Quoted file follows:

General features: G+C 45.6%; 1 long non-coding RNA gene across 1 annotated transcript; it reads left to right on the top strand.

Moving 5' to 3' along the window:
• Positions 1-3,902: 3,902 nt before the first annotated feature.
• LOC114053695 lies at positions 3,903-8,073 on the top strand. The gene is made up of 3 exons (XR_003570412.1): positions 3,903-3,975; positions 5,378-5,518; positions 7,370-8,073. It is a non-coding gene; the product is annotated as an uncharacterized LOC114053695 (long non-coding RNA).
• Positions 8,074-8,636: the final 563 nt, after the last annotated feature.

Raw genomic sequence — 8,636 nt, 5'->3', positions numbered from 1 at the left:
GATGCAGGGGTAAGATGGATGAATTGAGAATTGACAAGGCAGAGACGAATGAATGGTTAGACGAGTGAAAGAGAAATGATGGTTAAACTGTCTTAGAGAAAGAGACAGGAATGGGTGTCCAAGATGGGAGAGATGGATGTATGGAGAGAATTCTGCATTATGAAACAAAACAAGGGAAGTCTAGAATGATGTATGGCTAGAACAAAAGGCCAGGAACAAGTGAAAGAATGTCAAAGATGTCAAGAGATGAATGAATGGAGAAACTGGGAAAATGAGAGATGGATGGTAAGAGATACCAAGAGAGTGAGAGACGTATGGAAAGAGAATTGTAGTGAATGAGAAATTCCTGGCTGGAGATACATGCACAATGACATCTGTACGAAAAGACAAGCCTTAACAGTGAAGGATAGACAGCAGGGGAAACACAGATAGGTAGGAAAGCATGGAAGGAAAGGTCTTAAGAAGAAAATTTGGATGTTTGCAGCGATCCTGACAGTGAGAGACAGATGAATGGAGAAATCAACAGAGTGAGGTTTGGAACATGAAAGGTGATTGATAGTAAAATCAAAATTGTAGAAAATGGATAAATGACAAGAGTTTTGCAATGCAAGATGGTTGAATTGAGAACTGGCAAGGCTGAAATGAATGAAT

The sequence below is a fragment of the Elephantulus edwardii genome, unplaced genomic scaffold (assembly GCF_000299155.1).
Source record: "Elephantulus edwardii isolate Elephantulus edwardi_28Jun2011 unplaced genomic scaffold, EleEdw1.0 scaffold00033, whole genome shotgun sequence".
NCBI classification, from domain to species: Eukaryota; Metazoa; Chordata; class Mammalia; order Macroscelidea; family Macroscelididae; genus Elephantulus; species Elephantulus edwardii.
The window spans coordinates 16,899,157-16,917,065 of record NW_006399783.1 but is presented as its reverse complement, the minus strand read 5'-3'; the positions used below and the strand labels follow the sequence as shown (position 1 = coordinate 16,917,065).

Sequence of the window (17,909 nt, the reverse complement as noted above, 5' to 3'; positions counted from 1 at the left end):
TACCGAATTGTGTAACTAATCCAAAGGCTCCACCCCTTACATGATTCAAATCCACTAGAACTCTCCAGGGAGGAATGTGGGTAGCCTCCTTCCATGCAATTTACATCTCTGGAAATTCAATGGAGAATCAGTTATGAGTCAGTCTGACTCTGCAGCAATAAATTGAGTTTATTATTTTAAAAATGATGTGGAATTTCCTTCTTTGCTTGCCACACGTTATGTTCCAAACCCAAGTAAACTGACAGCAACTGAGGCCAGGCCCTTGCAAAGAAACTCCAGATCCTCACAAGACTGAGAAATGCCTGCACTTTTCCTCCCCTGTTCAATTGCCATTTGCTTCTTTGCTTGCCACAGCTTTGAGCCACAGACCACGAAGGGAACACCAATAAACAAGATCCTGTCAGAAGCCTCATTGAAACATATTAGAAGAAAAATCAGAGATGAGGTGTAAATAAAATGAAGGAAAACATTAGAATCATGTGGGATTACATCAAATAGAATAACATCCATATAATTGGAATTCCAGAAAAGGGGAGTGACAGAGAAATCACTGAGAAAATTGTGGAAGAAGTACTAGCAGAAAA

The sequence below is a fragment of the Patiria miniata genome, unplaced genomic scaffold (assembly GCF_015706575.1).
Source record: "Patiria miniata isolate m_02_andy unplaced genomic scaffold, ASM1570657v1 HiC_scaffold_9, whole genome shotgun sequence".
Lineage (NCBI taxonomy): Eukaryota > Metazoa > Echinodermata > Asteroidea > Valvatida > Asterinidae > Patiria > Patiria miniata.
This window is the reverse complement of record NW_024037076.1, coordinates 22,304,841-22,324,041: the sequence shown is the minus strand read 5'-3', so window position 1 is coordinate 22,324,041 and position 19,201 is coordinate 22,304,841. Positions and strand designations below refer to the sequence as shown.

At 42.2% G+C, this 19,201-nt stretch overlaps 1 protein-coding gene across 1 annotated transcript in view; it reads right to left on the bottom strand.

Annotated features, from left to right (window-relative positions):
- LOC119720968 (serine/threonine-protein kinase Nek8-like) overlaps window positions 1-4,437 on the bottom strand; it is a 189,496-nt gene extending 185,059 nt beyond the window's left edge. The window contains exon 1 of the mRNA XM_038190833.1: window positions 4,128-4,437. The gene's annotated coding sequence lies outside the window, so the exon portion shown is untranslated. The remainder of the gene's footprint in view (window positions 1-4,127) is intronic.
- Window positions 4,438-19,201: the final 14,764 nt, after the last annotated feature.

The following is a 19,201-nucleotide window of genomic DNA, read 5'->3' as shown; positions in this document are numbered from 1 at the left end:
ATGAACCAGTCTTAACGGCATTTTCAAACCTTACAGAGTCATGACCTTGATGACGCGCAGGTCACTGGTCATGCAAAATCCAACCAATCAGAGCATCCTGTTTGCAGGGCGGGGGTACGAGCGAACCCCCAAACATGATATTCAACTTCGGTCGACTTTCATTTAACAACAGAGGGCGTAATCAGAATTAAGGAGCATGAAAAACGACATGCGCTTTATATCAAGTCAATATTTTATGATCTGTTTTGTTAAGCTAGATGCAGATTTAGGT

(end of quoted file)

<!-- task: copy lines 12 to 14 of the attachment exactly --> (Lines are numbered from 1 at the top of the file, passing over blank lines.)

Sequence of the window (17,909 nt, the reverse complement as noted above, 5' to 3'; positions counted from 1 at the left end):
TACCGAATTGTGTAACTAATCCAAAGGCTCCACCCCTTACATGATTCAAATCCACTAGAACTCTCCAGGGAGGAATGTGGGTAGCCTCCTTCCATGCAATTTACATCTCTGGAAATTCAATGGAGAATCAGTTATGAGTCAGTCTGACTCTGCAGCAATAAATTGAGTTTATTATTTTAAAAATGATGTGGAATTTCCTTCTTTGCTTGCCACACGTTATGTTCCAAACCCAAGTAAACTGACAGCAACTGAGGCCAGGCCCTTGCAAAGAAACTCCAGATCCTCACAAGACTGAGAAATGCCTGCACTTTTCCTCCCCTGTTCAATTGCCATTTGCTTCTTTGCTTGCCACAGCTTTGAGCCACAGACCACGAAGGGAACACCAATAAACAAGATCCTGTCAGAAGCCTCATTGAAACATATTAGAAGAAAAATCAGAGATGAGGTGTAAATAAAATGAAGGAAAACATTAGAATCATGTGGGATTACATCAAATAGAATAACATCCATATAATTGGAATTCCAGAAAAGGGGAGTGACAGAGAAATCACTGAGAAAATTGTGGAAGAAGTACTAGCAGAAAA

The sequence below is a fragment of the Patiria miniata genome, unplaced genomic scaffold (assembly GCF_015706575.1).